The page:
Optically resonant dielectric nanostructures

+ See all authors and affiliations

Science  18 Nov 2016:
Vol. 354, Issue 6314, aag2472
DOI: 10.1126/science.aag2472

You are currently viewing the abstract.

View Full Text

A clear approach to nanophotonics

The resonant modes of plasmonic nanoparticle structures made of gold or silver endow them with an ability to manipulate light at the nanoscale. However, owing to the high light losses caused by metals at optical wavelengths, only a small fraction of plasmonics applications have been realized. Kuznetsov et al. review how high-index dielectric nanoparticles can offer a substitute for these metals, providing a highly flexible and low-loss route to the manipulation of light at the nanoscale.

Science, this issue p. 10.1126/science.aag2472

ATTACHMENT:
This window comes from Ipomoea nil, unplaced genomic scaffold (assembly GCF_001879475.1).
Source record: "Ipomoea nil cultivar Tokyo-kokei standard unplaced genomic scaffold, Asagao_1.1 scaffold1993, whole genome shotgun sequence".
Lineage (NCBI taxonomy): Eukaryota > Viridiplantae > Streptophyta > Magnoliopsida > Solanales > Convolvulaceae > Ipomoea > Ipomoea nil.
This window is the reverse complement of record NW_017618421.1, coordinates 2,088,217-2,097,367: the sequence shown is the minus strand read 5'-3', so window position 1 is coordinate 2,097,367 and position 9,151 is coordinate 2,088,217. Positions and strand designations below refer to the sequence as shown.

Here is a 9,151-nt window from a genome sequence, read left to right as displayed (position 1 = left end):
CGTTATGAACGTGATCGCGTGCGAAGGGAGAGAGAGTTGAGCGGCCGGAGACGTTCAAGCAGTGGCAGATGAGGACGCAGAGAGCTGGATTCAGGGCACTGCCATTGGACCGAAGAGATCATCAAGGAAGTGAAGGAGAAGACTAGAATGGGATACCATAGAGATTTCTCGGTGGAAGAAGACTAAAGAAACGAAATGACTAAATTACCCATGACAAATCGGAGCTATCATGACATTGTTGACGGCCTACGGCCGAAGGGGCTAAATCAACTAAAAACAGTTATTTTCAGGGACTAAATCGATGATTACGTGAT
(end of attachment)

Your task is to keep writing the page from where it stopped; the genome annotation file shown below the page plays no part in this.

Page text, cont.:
Structured Abstract


Nanoscale optics is usually associated with plasmonic structures made of metals such as gold or silver. However, plasmonics suffers from high losses of metals, heating, and incompatibility with complementary metal oxide semiconductor fabrication processes. Recent developments in nanoscale optical physics have led to a new branch of nanophotonics aiming at the manipulation of optically induced Mie resonances in dielectric and semiconductor nanoparticles with high refractive indices. Such particles offer unique opportunities for reduced dissipative losses and large resonant enhancement of both electric and magnetic near-fields. Semiconductor nanostructures also offer longer excited-carrier lifetimes and can be electrically doped and gated to realize subwavelength active devices. These recent developments revolve closely around the nature of the optical resonances of the structures and how they can be manipulated in individual entities and in complex particle arrangements such as metasurfaces. Resonant high-index dielectric nanostructures form new building blocks to realize unique functionalities and novel photonic devices.